An assignment, like a = b, is not an expression but a statement. It thus cannot be used in a context where an expression is expected. E.g., it is incorrect to write min(a = 1, b = 2) or if (a = true) {...} or a = b = c.


An assignment a=b is not an expression


An assignment a=b is an expression and thus produces a value

Here is what's right.

In Java, an assignment is an expression. Thus, it can appear as a subexpression in a larger expression.

Common Uses of Assignments as Subexpressions

One use case is to assign a value to multiple variables in a single statement:

int x;
int y;
x = y = 1;
x = (y = 1); // same

The corresponding expression tree looks as follows. The left-hand side of each assignment operator provides the variable into which to store the value provided by the right-hand side.

Another use case is when reading lines from a file. Here the BufferedReader.readLine() method returns a String with the read line, or null if the end of the stream is reached. The while-loop condition is an expression that tests for this null, but that also has the side effect of assigning the read line (or null) to a variable to be used in the loop.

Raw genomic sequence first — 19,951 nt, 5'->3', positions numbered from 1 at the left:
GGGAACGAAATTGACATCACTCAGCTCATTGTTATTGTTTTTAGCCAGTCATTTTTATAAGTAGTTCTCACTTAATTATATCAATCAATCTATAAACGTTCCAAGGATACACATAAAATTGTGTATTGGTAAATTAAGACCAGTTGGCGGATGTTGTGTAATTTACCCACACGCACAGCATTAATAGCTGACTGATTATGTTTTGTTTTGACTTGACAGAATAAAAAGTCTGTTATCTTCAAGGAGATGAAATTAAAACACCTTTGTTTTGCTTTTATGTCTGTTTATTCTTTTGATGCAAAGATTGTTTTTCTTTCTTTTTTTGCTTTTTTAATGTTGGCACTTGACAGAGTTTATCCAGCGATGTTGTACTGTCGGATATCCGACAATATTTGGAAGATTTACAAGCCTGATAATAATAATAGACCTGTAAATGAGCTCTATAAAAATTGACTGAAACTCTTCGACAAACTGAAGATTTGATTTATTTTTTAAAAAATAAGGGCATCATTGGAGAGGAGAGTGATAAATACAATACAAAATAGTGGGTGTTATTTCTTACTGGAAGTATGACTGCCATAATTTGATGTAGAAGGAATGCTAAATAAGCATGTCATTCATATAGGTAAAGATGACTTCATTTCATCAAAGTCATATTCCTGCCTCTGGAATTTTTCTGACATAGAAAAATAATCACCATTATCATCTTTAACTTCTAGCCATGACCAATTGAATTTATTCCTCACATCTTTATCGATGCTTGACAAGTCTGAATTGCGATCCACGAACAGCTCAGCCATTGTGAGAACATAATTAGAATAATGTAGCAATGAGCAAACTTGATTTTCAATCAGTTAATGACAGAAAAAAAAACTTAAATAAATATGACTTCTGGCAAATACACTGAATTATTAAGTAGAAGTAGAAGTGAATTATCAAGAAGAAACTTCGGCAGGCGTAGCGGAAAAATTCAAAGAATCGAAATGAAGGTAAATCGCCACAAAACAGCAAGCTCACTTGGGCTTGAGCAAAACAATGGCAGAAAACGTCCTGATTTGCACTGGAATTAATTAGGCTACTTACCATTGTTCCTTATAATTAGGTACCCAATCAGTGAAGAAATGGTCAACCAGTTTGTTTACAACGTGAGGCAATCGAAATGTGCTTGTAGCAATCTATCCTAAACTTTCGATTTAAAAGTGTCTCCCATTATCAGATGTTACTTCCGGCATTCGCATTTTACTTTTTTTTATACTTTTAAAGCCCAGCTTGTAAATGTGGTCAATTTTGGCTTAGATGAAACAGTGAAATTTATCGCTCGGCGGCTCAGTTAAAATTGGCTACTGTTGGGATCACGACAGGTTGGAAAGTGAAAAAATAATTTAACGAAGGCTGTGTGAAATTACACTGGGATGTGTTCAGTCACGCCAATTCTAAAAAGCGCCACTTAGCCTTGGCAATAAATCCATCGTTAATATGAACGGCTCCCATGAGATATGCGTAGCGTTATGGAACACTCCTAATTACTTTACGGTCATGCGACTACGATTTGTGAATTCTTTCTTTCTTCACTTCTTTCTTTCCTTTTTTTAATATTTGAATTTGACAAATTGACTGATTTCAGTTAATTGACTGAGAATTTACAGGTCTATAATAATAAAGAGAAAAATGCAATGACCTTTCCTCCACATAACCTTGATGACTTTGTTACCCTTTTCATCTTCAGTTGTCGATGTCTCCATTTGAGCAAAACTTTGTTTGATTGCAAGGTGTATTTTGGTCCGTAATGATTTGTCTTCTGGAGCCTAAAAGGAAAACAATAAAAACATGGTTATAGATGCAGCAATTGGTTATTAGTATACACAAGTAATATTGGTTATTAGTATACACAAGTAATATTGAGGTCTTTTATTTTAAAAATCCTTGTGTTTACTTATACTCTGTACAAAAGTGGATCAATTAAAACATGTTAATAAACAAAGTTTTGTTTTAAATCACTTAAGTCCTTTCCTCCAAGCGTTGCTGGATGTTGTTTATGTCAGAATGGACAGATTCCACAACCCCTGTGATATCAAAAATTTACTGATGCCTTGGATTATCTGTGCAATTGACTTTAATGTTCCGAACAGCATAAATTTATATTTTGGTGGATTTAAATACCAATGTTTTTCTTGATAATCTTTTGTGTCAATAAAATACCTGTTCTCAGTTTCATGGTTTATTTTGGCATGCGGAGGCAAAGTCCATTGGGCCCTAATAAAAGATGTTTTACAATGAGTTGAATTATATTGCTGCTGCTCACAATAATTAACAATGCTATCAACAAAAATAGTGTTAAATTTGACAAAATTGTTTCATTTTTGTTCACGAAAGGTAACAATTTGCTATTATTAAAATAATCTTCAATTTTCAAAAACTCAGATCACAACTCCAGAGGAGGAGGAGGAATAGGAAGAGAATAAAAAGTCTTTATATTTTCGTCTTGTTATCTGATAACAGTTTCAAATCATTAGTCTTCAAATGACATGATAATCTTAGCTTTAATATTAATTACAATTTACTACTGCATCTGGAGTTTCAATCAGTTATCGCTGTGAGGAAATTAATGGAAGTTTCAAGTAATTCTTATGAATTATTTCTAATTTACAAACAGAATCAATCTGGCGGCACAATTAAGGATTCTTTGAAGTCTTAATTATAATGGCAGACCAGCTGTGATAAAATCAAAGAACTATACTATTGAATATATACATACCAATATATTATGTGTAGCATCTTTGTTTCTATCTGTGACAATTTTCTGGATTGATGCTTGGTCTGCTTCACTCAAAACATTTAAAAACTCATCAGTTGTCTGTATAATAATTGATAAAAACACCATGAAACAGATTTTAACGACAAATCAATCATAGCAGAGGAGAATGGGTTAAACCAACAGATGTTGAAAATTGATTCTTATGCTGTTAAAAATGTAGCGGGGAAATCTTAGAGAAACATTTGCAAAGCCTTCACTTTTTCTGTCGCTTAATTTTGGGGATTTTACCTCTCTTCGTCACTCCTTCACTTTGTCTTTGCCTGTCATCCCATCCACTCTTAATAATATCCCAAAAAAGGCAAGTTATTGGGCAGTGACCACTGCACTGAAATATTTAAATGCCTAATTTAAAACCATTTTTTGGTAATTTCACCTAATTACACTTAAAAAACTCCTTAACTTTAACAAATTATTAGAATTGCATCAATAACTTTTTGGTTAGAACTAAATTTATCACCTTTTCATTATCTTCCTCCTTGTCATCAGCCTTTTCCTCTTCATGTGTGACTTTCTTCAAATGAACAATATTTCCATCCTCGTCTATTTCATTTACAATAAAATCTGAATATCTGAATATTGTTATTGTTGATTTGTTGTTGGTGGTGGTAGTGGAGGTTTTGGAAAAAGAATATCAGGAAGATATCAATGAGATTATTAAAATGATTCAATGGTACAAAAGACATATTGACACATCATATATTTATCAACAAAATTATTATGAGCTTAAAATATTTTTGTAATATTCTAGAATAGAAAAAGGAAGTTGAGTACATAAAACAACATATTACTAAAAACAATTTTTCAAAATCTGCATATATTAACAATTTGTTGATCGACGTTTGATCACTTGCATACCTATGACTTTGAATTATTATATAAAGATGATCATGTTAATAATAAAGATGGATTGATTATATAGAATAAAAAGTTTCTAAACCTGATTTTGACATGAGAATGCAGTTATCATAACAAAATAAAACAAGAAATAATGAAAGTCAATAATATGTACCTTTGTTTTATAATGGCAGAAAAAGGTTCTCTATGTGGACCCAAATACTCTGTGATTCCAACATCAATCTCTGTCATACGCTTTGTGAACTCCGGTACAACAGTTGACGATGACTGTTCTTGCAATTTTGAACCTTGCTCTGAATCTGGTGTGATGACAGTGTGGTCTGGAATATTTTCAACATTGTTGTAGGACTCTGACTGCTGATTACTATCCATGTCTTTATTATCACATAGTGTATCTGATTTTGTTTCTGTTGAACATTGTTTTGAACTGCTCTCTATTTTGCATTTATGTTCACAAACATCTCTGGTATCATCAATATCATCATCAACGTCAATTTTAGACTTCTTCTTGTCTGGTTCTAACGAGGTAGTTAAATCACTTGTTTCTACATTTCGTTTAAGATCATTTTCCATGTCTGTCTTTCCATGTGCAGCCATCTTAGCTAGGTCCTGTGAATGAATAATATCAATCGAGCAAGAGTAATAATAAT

BufferedReader br = ...;
String line;
while ( (line = br.readLine()) != null) {
  // handle line

Where could this misconception come from?

Students may have prior knowledge in a language where assignments indeed are statements.

How can you build on this misconception?

In some languages an assignment is a statement but not an expression. Thus, a student who holds this Java misconception may think not unlike the designer of such languages.

For example, Python uses = for assignment statements. In version 3.8 it introduced the assignment operator (:=) to also support assignment expressions.

x = 1                           # Assignment statement

while chunk := # Assignment expression

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